Tuesday December 01, 2015

Teachers struggle to prepare for needs of Syrian refugee children

Winnipeg teacher Maranda Obradovic (second from right) from Hugh John Macdonald school in Winnipeg celebrating with kids from the literacy and academic learning centre. Researcher Jan Stewart says Hugh John Macdonald is an excellent example of a school that is doing a good job integrating refugees.

Winnipeg teacher Maranda Obradovic (second from right) from Hugh John Macdonald school in Winnipeg celebrating with kids from the literacy and academic learning centre. Researcher Jan Stewart says Hugh John Macdonald is an excellent example of a school that is doing a good job integrating refugees. (Suzanne Dufresne/CBC)

Listen 18:58

The thousands of Syrian refugee children on their way to Canada would all be lucky to end up with a school principal like Vin Huen. Recently, he has welcomed a class for newcomers at Hugh John MacDonald School in Winnipeg — a school with a lot of experience in integrating new students from around the world.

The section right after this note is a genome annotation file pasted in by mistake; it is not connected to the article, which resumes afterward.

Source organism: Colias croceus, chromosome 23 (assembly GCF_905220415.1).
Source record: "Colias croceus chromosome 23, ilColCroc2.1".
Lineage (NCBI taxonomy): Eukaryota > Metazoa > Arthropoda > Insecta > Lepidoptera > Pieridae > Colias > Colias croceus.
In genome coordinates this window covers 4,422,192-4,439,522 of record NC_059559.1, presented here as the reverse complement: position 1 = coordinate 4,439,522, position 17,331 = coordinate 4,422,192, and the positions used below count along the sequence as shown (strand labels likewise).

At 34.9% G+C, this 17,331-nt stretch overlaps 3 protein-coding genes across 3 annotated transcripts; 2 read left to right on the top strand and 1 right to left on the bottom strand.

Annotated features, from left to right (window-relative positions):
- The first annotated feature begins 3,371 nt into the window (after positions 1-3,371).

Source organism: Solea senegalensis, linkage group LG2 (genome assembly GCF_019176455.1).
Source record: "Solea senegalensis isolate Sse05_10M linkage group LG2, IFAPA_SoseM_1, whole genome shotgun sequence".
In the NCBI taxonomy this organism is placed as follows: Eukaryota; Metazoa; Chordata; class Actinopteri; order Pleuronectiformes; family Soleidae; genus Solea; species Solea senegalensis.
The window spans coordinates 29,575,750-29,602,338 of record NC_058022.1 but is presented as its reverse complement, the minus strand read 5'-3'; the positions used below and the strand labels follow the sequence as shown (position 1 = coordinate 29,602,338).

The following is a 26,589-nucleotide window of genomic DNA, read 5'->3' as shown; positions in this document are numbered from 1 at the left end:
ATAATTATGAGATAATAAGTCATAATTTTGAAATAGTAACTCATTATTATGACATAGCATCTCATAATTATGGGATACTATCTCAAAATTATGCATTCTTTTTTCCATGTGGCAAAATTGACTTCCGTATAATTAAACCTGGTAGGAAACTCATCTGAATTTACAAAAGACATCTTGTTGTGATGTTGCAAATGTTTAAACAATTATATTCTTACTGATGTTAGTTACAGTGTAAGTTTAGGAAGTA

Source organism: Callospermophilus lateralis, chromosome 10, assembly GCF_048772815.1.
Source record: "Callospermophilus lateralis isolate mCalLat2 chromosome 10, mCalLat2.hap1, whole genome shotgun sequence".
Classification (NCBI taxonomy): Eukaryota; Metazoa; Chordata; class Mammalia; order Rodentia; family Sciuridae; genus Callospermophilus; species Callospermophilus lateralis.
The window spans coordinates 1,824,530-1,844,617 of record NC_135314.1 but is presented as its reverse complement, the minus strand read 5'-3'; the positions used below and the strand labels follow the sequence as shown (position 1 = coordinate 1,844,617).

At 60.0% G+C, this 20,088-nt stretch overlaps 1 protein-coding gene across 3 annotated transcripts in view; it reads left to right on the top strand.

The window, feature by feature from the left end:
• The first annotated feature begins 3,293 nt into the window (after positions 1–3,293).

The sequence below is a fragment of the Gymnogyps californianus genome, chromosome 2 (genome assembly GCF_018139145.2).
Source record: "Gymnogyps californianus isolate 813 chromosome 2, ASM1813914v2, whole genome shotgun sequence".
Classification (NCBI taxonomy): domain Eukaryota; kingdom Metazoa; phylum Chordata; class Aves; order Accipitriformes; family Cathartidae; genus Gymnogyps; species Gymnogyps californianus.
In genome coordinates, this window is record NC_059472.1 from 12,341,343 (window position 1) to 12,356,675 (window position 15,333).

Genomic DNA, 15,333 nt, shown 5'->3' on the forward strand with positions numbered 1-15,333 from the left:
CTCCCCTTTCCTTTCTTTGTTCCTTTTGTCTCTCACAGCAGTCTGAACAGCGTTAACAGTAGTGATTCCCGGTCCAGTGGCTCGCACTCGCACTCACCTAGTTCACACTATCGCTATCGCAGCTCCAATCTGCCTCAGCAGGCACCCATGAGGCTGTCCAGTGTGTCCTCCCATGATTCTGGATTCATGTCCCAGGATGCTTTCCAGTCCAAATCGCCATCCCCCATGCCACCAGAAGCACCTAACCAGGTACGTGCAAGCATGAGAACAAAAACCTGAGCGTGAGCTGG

Of course, school time will be critical for preparing these kids for a new life in Canada.

But it won't be easy... for the students or the teachers. 

It's something Jan Stewart first realized when she was a high school counsellor, and has been studying for more than a decade since. She is a Professor of Education at the University of Winnipeg, and the author of the book, "Supporting Refugee Children: Strategies for Educators." 

"They're overwhelmed,  I mean, not everybody is, but yes, certainly that's what I'm hearing... and I'll tell you who's telling me this - the people who are closest with students."  - Jan Stewart, education professor at University of Winnpeg

We'd love to hear your stories about supporting refugee children if you're an educator... or maybe you have had the experience of going to school in Canada as a refugee child.

Send us an email. We're also on Facebook, and on Twitter @TheCurrentCBC.

​This segment was produced by CBC Winnipeg Network Producer Suzanne Dufresne.